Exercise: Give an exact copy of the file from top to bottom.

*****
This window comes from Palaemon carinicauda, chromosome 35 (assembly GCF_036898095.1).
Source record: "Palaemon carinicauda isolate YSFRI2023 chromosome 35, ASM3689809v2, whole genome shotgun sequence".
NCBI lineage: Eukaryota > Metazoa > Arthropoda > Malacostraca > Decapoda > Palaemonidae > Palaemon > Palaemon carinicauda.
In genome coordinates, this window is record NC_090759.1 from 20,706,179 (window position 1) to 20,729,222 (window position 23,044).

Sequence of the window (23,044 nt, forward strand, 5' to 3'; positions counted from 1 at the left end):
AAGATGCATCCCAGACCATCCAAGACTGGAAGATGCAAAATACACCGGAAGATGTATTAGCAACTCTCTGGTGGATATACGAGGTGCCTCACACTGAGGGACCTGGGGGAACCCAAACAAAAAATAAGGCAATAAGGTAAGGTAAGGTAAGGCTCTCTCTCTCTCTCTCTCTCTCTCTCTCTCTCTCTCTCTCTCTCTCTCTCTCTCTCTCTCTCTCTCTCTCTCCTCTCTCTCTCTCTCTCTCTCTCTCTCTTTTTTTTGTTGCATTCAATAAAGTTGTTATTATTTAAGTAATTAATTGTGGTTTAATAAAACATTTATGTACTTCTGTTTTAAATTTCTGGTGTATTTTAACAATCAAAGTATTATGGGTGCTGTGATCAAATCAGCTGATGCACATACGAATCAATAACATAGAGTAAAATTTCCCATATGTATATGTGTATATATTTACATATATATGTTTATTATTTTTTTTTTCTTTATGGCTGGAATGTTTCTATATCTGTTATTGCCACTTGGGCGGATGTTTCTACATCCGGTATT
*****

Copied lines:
This window comes from Palaemon carinicauda, chromosome 35 (assembly GCF_036898095.1).
Source record: "Palaemon carinicauda isolate YSFRI2023 chromosome 35, ASM3689809v2, whole genome shotgun sequence".
NCBI lineage: Eukaryota > Metazoa > Arthropoda > Malacostraca > Decapoda > Palaemonidae > Palaemon > Palaemon carinicauda.
In genome coordinates, this window is record NC_090759.1 from 20,706,179 (window position 1) to 20,729,222 (window position 23,044).

Sequence of the window (23,044 nt, forward strand, 5' to 3'; positions counted from 1 at the left end):
AAGATGCATCCCAGACCATCCAAGACTGGAAGATGCAAAATACACCGGAAGATGTATTAGCAACTCTCTGGTGGATATACGAGGTGCCTCACACTGAGGGACCTGGGGGAACCCAAACAAAAAATAAGGCAATAAGGTAAGGTAAGGTAAGGCTCTCTCTCTCTCTCTCTCTCTCTCTCTCTCTCTCTCTCTCTCTCTCTCTCTCTCTCTCTCTCTCTCTCTCTCCTCTCTCTCTCTCTCTCTCTCTCTCTCTTTTTTTTGTTGCATTCAATAAAGTTGTTATTATTTAAGTAATTAATTGTGGTTTAATAAAACATTTATGTACTTCTGTTTTAAATTTCTGGTGTATTTTAACAATCAAAGTATTATGGGTGCTGTGATCAAATCAGCTGATGCACATACGAATCAATAACATAGAGTAAAATTTCCCATATGTATATGTGTATATATTTACATATATATGTTTATTATTTTTTTTTTCTTTATGGCTGGAATGTTTCTATATCTGTTATTGCCACTTGGGCGGATGTTTCTACATCCGGTATT